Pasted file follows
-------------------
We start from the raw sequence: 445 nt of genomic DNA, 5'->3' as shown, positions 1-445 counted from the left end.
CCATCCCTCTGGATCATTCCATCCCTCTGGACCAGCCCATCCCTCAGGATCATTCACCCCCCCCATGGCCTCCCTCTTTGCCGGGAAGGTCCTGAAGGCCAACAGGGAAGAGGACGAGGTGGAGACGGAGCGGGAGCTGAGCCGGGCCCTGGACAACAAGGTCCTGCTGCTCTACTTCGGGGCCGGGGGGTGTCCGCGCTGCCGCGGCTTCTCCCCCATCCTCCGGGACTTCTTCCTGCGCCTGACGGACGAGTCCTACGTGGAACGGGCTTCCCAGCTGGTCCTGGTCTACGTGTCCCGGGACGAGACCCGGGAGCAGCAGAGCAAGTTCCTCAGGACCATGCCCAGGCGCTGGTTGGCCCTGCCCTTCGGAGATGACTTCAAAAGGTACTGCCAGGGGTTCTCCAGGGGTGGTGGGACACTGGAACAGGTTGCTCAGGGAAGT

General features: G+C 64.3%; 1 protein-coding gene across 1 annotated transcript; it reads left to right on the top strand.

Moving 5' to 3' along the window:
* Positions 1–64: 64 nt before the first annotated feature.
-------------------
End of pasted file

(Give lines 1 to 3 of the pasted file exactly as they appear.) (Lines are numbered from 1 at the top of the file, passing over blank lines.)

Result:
We start from the raw sequence: 445 nt of genomic DNA, 5'->3' as shown, positions 1-445 counted from the left end.
CCATCCCTCTGGATCATTCCATCCCTCTGGACCAGCCCATCCCTCAGGATCATTCACCCCCCCCATGGCCTCCCTCTTTGCCGGGAAGGTCCTGAAGGCCAACAGGGAAGAGGACGAGGTGGAGACGGAGCGGGAGCTGAGCCGGGCCCTGGACAACAAGGTCCTGCTGCTCTACTTCGGGGCCGGGGGGTGTCCGCGCTGCCGCGGCTTCTCCCCCATCCTCCGGGACTTCTTCCTGCGCCTGACGGACGAGTCCTACGTGGAACGGGCTTCCCAGCTGGTCCTGGTCTACGTGTCCCGGGACGAGACCCGGGAGCAGCAGAGCAAGTTCCTCAGGACCATGCCCAGGCGCTGGTTGGCCCTGCCCTTCGGAGATGACTTCAAAAGGTACTGCCAGGGGTTCTCCAGGGGTGGTGGGACACTGGAACAGGTTGCTCAGGGAAGT

General features: G+C 64.3%; 1 protein-coding gene across 1 annotated transcript; it reads left to right on the top strand.